Generating the desire to let go of the afflictive emotion is the crucial starting point to letting go.  There is a story in which a person holding a hot coal shows the Buddha and he says “Just drop the coal,” and the person says “Give me teachings to make it cool first.”

There is a great Simpsons episode moment where Homer in his attempt to get a free soda by reaching up through the bottom slot gets his hand stuck and has to call for help. The emergency worker ends up asking him “Homer, are you just holding on to the can?” To which Homer replies “Your point being?” You can watch part of the segment here if you wish:


We are like Homer, we don’t want to let go of the can even when it keeps us stuck.

When the great Nyingma master Jigme Lingpa was asked about miracles in Buddhism he said “I am not really impressed by someone who can turn the floor into the ceiling or fire into water. A real miracle is someone who can liberate just one negative emotion.”

Let’s look at one of the most powerful afflictive emotions: anger. Anger is so powerful because it has an intoxicating quality. It wants to ”hang out,” and it generates thoughts that feed it. It becomes a nice little enclosed feedback loop. For me it is the emotion that is the “stickiest,” the one that tends to hang around the longest. I think this is because of at least two reasons: one, the thoughts that give it fuel tend to be more amplified and energized, and two, it doesn’t have the same amount of desire to get rid of it. I can work up a nice level of justification for why I was wronged and how it’s the other person’s fault. Self-cherishing is an addiction that we all have, and anger is one of the main drugs that feed this addiction.


How do we get rid of anger? How do we “drop the coal?” The first step is to generate a mind that wishes to be free of the anger. This is begun by contemplating the defects and consequences of an angry mind. When you think about the negative consequences of anger, what comes to mind?


  1. Negative health effects: Increased blood pressure, muscle tension, worse sleep
  2. Negative mental effects: decreased ability to be calm and content or happy
  3. Negative social effects: isolating one from others and being truly present with them.
  4. Negative karmic effects, particularly if we act in anger toward someone else. A karmic act cycle is intention, action, and satisfaction.


One of the key antidotes to anger, or any afflictive emotion, is to shift the focus from the external object that appears to be causing the emotion onto the internal problem. Rather that destroying the object of anger, our “enemy,” we target and finally eliminate the mind of anger. If the problem is in our minds, then we have the power to change it. We don’t need someone else to change or an external event to change a problem that exists within our own mind.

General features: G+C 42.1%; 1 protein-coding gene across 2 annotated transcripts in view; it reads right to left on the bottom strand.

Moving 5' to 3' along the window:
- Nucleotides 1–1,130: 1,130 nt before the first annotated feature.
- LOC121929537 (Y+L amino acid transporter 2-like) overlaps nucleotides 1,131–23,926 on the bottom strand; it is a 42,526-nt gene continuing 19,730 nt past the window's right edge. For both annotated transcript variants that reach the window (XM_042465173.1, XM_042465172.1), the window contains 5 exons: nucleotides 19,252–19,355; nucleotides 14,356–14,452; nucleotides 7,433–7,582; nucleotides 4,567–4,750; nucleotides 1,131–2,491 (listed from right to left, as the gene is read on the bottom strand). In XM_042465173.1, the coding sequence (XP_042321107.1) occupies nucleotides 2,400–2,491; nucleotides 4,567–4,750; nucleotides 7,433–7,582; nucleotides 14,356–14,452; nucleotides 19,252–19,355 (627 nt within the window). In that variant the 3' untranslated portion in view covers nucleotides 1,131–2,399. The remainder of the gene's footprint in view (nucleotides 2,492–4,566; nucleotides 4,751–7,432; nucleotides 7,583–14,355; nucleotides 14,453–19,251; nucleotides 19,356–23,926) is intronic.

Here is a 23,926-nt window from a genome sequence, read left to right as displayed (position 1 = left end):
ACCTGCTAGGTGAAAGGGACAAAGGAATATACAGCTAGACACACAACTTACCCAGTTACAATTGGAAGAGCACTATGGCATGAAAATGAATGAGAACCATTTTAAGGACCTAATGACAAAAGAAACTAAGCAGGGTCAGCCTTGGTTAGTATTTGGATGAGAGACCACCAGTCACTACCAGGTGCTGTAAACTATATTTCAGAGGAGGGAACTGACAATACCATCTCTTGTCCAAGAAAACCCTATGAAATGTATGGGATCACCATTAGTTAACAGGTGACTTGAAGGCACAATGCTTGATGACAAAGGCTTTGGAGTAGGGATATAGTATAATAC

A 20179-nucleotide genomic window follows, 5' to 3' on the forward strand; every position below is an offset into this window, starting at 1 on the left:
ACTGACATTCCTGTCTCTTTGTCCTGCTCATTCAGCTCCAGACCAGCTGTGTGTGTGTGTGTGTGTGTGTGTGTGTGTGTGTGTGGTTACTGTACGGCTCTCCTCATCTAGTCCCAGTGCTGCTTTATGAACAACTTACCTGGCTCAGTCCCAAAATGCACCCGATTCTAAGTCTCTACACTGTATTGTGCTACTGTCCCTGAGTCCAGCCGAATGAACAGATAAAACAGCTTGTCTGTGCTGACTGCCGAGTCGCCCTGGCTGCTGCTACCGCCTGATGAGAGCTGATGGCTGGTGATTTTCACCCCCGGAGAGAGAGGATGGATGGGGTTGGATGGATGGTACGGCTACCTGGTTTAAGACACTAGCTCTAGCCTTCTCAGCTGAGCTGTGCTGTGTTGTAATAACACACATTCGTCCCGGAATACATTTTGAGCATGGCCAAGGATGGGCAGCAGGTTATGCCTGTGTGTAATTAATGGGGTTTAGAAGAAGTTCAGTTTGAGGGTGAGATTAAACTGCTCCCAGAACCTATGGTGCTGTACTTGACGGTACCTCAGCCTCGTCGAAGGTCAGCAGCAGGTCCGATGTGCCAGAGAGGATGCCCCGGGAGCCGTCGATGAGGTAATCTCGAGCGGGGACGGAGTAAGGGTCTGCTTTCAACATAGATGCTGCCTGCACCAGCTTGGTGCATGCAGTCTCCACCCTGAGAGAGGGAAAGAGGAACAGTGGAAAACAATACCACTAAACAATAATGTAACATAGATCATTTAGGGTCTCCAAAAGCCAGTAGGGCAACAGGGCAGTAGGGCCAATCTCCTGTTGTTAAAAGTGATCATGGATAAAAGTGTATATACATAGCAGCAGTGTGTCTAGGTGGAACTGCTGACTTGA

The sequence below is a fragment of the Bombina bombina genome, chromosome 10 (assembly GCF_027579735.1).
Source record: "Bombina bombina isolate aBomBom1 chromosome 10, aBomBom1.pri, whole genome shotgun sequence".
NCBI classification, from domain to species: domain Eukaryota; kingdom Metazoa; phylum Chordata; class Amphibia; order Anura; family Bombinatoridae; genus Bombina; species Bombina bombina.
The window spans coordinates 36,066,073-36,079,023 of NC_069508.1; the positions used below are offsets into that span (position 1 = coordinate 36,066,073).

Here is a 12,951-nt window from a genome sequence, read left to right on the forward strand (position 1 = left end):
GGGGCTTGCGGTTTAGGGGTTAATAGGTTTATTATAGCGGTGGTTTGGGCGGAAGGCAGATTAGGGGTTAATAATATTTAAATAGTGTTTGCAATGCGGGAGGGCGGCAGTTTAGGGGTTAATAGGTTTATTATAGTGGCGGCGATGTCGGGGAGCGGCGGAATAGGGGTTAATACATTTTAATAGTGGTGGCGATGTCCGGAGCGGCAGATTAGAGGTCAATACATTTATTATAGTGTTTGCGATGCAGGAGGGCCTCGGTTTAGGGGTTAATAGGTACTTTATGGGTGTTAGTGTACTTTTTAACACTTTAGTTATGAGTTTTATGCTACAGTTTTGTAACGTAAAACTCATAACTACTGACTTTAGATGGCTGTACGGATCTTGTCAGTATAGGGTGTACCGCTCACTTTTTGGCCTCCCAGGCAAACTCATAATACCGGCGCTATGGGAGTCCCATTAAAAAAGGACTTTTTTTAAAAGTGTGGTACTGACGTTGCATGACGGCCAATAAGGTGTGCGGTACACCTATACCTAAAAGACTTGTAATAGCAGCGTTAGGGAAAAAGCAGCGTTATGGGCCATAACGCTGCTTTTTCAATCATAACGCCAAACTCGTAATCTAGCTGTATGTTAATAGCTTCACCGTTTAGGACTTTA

The mind of anger becomes a powerful delusional mind, because it reifies that sense of self and other. We stay in this “self and other”-fixated mind, fueling it with our outrage. If we were to target the mind of anger, not feeding it but simply exploring it, we might find it begins to loosen and lessen.

You can bring this to your meditation: think about someone who has brought you harm and to whom you have anger. Notice the feeling of anger, explore it from all sides as if it were a solid object, notice the sense of self that is relating to it and holding on to it,  and perhaps feeding it with thoughts. What happens to the anger when it is explored and examined in this way? Does it stay so solid or does it begin to change? How does the self that is relating to it begin to change?

We can follow this antidote by going back to the brahma-viharas and developing love, compassion, and equanimity. When we see that the kleshas are causing the other person to act out we can generate compassion for that person and all sentient beings under the throes of the kleshas, including ourselves.

The opposite of anger is love, and love is the main antidote to anger. When you want feel love toward others you first have to acknowledge that they are suffering and to generate the wish that they be free of suffering. Remember, a bodhisattva generates the wish to benefit all sentient beings, not just the ones who please us.

In the Lojong slogans the seventh one says “sending and taking should be practiced alternately.” This is the essence of Tong-len, the practice of giving and receiving. In Tong-len you are taking in the other person’s suffering and negative qualities and giving your happiness and positive qualities to them. This can be hard to do if you don’t generate loving-kindness first. Loving-kindness starts with yourself: “May I be happy.” When you are seeing yourself as a victim, as worthy of the scorn of others or unfairly criticized, it is generating minds of hatred, either toward oneself or others. So we start with generating a mind of love. Remember in Buddhism love is wishing ourselves and others to be happy. So “May I be happy.”    Then “May others be happy.” Sometimes people like to soften up the loving kindness for one’s enemies, by starting with either oneself or those to whom we have unconditional love, then to those whom we love with conditions, then to neutral people, then to mildly annoying people, then to our enemies, then to all sentient beings.